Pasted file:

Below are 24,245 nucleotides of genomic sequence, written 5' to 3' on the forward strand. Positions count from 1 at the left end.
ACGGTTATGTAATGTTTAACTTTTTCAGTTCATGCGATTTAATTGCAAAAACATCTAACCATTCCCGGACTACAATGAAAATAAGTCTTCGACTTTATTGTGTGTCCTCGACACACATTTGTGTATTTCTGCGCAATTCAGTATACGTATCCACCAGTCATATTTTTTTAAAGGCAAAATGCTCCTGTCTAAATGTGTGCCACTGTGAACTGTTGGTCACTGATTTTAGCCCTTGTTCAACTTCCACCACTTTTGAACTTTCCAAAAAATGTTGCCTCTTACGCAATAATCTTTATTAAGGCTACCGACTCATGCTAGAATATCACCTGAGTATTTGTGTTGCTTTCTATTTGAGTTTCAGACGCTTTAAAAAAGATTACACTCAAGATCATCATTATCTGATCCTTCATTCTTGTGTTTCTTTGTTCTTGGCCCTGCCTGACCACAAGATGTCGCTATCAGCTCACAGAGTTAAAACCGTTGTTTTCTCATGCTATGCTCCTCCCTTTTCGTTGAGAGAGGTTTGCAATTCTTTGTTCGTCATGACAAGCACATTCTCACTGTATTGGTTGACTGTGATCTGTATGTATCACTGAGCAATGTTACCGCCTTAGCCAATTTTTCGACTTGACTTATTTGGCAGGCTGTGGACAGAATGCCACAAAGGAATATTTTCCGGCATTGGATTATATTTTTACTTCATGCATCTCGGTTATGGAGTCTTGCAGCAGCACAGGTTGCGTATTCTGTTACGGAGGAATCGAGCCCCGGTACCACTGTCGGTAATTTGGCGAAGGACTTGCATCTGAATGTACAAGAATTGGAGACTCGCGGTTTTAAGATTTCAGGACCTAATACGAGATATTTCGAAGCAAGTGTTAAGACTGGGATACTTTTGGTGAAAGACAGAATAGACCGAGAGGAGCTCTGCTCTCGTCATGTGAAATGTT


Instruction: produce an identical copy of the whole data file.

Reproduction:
Below are 24,245 nucleotides of genomic sequence, written 5' to 3' on the forward strand. Positions count from 1 at the left end.
ACGGTTATGTAATGTTTAACTTTTTCAGTTCATGCGATTTAATTGCAAAAACATCTAACCATTCCCGGACTACAATGAAAATAAGTCTTCGACTTTATTGTGTGTCCTCGACACACATTTGTGTATTTCTGCGCAATTCAGTATACGTATCCACCAGTCATATTTTTTTAAAGGCAAAATGCTCCTGTCTAAATGTGTGCCACTGTGAACTGTTGGTCACTGATTTTAGCCCTTGTTCAACTTCCACCACTTTTGAACTTTCCAAAAAATGTTGCCTCTTACGCAATAATCTTTATTAAGGCTACCGACTCATGCTAGAATATCACCTGAGTATTTGTGTTGCTTTCTATTTGAGTTTCAGACGCTTTAAAAAAGATTACACTCAAGATCATCATTATCTGATCCTTCATTCTTGTGTTTCTTTGTTCTTGGCCCTGCCTGACCACAAGATGTCGCTATCAGCTCACAGAGTTAAAACCGTTGTTTTCTCATGCTATGCTCCTCCCTTTTCGTTGAGAGAGGTTTGCAATTCTTTGTTCGTCATGACAAGCACATTCTCACTGTATTGGTTGACTGTGATCTGTATGTATCACTGAGCAATGTTACCGCCTTAGCCAATTTTTCGACTTGACTTATTTGGCAGGCTGTGGACAGAATGCCACAAAGGAATATTTTCCGGCATTGGATTATATTTTTACTTCATGCATCTCGGTTATGGAGTCTTGCAGCAGCACAGGTTGCGTATTCTGTTACGGAGGAATCGAGCCCCGGTACCACTGTCGGTAATTTGGCGAAGGACTTGCATCTGAATGTACAAGAATTGGAGACTCGCGGTTTTAAGATTTCAGGACCTAATACGAGATATTTCGAAGCAAGTGTTAAGACTGGGATACTTTTGGTGAAAGACAGAATAGACCGAGAGGAGCTCTGCTCTCGTCATGTGAAATGTT